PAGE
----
• Outline list of your child’s medication/treatment needs, specifying which of these might need to be administered during the school day.
    This will help them to form a picture of how much adjustment/additional input your child might need through the course of the school day.


  • Explain what happens when your child has a reaction: What symptoms does he/she have? What triggers the reaction?  How are symptoms treated?
    This one can be hard because every reaction can be different, so we gave Osian’s schools two examples. The first was of the most severe anaphylactic reaction Osh had experienced.  We explained how and where it occurred and what triggered it, how the symptoms then presented and how the treatment happened. The second example was a general explanation of Osh’s milder reactions, ones that we can’t pinpoint to anything in particular, but that cause his skin to become red/blotchy/itchy, his eczema to flare up, his eyes to water and nose to run.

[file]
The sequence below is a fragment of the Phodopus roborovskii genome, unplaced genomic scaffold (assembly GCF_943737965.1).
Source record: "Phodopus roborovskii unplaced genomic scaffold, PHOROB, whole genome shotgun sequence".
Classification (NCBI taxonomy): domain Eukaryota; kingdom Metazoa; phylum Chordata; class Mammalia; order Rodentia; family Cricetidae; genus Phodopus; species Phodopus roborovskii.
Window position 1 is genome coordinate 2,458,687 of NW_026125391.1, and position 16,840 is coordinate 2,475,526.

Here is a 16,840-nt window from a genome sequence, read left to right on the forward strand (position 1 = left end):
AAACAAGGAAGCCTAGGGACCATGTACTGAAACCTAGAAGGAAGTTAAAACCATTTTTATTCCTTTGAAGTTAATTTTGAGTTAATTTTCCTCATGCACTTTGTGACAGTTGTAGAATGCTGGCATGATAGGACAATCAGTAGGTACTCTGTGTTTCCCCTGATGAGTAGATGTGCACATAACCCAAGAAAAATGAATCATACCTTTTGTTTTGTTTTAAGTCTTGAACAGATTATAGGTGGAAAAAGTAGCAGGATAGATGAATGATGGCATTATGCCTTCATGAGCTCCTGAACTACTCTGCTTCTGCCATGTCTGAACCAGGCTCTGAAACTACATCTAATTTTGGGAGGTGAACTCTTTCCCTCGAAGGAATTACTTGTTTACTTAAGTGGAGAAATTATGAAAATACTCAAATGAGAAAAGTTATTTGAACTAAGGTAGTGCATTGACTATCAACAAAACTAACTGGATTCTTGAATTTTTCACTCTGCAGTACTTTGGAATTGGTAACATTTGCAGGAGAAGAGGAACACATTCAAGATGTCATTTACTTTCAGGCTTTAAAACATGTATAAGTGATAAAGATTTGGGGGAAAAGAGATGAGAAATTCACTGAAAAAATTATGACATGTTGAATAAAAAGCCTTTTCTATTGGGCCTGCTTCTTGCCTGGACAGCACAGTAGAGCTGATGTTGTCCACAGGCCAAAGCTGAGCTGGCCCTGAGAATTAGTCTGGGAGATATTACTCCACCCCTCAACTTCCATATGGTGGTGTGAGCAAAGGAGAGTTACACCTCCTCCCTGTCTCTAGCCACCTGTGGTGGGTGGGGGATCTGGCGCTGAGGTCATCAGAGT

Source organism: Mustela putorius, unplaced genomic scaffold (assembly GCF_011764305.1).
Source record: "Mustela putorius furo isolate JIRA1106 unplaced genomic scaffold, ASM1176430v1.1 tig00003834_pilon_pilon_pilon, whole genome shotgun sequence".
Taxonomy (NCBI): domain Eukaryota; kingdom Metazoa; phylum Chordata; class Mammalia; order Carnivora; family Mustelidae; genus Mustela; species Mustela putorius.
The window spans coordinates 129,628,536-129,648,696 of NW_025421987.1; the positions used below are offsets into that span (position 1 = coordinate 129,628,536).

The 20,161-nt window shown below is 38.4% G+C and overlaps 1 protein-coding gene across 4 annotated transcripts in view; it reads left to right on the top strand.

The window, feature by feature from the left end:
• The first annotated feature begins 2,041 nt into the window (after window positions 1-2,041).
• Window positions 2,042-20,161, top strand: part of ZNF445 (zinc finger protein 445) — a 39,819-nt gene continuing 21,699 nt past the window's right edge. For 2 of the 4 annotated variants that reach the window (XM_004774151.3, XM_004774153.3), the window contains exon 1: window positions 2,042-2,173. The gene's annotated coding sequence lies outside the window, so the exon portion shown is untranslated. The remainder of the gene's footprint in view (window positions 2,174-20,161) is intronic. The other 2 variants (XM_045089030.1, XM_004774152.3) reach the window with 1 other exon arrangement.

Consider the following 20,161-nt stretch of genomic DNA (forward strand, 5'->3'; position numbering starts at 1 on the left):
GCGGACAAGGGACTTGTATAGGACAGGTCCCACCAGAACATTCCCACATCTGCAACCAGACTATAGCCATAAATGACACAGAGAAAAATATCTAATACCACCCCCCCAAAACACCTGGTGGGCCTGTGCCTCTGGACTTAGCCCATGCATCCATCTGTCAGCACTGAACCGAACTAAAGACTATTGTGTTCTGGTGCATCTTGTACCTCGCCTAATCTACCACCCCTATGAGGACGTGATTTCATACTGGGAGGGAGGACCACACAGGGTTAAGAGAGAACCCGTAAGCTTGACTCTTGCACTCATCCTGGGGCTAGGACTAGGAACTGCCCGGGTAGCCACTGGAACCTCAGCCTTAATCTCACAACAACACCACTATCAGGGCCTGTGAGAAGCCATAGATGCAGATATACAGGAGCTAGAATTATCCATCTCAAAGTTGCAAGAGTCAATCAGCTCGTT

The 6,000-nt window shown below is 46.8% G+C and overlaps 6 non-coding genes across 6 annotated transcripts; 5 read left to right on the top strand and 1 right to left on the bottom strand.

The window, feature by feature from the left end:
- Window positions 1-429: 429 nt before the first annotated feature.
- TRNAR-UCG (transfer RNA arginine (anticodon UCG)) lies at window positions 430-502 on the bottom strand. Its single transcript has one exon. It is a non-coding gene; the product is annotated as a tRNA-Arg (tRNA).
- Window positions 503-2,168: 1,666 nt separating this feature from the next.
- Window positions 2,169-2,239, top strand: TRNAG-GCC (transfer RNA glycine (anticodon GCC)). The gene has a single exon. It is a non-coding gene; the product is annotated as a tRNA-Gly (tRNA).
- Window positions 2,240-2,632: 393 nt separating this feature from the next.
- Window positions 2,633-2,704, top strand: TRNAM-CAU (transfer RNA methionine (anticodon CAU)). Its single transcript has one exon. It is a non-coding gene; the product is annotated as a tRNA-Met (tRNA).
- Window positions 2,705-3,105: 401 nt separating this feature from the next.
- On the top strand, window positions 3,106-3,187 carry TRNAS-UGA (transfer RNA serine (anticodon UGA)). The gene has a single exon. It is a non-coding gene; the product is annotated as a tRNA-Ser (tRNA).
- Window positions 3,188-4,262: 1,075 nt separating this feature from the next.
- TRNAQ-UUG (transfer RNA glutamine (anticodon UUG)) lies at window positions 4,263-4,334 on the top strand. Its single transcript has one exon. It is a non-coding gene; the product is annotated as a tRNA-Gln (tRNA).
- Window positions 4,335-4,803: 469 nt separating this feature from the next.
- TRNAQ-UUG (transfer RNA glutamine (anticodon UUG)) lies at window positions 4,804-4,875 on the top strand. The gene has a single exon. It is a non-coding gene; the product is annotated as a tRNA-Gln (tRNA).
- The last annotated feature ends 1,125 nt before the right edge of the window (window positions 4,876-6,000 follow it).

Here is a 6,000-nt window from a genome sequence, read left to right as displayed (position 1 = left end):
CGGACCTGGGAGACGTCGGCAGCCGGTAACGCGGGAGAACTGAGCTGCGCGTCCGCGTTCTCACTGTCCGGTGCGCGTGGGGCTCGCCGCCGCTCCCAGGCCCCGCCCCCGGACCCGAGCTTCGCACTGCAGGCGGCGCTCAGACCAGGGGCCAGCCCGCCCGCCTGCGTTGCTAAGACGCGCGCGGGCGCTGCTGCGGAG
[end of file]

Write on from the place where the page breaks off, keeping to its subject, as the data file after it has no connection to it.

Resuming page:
• Tell them about your child’s current/most recent childcare setting (if not with you in the day).
    The school may like to make contact with nursery/day care settings to find out more about how they have managed your child’s allergies.  Osh’s class teacher actually visited his nursery to get a better feel for how to approach things and told us she found it very useful.


Questions to ask of school

  • Has the school ever dealt with a child with the same allergies as your child before?